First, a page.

I remember the taste of my daddy’s cooking. He cooks every weekend morning. They were very simple dishes like mixed greens and corn soup. But it was different than my mother’s cooking. That slight difference made an impression on me. Every weekend morning was a special time because of my father.
This spring, I watched Jamie Oliver’s TED talk: http://www.ted.com/talks/jamie_oliver. He teaches about food in the U.K. and in the U.S. In his class, when he showed a tomato to children they named it a potato. And when he showed eggplants, the children said pears. That was shocking to me.
If you are parents, do you cook for your children? Do your children look forward to your cooking every weekend morning like me? Do you teach them where and how foods come to us? Do you include your children in the process of cooking? Do you grow some vegetables in your garden or balcony with your children?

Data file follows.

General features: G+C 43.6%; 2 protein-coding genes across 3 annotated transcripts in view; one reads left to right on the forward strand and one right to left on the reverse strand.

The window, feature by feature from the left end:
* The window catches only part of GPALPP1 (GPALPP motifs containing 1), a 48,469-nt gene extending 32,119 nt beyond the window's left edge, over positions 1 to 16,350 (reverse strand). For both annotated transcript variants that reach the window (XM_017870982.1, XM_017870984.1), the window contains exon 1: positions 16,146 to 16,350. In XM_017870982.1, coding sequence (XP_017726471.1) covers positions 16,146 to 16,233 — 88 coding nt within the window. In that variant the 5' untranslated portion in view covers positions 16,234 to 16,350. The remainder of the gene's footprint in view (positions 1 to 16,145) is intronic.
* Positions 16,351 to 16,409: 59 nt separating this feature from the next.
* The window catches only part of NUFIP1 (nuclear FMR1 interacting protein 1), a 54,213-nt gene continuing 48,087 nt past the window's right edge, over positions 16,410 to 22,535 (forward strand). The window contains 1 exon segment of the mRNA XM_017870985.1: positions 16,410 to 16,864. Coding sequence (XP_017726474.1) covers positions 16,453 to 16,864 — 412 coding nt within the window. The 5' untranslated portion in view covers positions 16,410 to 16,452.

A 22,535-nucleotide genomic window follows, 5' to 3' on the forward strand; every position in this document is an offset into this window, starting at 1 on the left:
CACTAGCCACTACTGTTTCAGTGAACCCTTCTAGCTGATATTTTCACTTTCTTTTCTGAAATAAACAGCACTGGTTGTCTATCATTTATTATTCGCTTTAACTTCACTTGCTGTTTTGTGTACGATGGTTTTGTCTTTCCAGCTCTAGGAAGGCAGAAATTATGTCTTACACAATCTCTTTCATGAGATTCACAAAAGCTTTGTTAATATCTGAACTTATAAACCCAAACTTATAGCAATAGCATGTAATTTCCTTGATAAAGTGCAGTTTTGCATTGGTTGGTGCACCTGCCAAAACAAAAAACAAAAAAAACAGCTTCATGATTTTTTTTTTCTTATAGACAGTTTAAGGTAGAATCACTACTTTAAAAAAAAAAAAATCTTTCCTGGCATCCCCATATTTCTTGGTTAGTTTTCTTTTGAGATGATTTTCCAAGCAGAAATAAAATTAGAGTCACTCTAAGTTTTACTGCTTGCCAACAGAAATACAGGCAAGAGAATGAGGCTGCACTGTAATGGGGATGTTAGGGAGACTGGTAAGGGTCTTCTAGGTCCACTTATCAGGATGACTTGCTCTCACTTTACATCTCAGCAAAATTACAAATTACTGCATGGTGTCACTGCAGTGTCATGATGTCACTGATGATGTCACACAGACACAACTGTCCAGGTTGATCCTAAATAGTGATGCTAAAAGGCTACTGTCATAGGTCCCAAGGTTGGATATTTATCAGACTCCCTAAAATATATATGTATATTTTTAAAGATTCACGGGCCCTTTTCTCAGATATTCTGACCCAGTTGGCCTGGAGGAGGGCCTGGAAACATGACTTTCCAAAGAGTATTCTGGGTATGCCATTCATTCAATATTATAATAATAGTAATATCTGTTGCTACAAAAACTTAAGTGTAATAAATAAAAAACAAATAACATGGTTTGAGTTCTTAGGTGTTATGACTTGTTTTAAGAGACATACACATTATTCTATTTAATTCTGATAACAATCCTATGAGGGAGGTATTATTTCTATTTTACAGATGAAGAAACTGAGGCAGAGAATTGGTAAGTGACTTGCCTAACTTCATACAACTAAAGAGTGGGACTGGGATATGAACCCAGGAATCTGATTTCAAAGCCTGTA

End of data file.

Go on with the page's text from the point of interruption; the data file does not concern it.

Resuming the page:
Maybe your children say, “I love fast food more than your dishes.” But you don’t need to take it seriously. They are learning the difference between just a stimulation and something truly tasty. Children do not expect dynamically different foods like restaurants do. Mothers do not put tomatoes in the salad, but father put tomatoes in the salad. Such a slight difference regales them.
Children truly need their parents who are present with them. Children can know and believe that their parents are with them. Even if you make a simple and easy dish that’s not very stimulating, daddy’s or mommy’s cooking makes their childrens’ hearts warm and strong. Your cooking reminds them that they are loved by parents. Even five-star restaurants cannot offer it to your children.
We adults have a tendency to create a big impact or dynamic change. But that is an illusion which our brain has made. Children need only a slight variation in cooking like I did. Therefore, if you only can cook an omelets, just keep on cooking omelets for your children. Maybe they say, “No more omelet. I need something more colorful!” But after they grew up, they will start to feel appreciation for you. They may have grown tired of omelets, but they remember it as a memory of love. Parents, please cook for your children!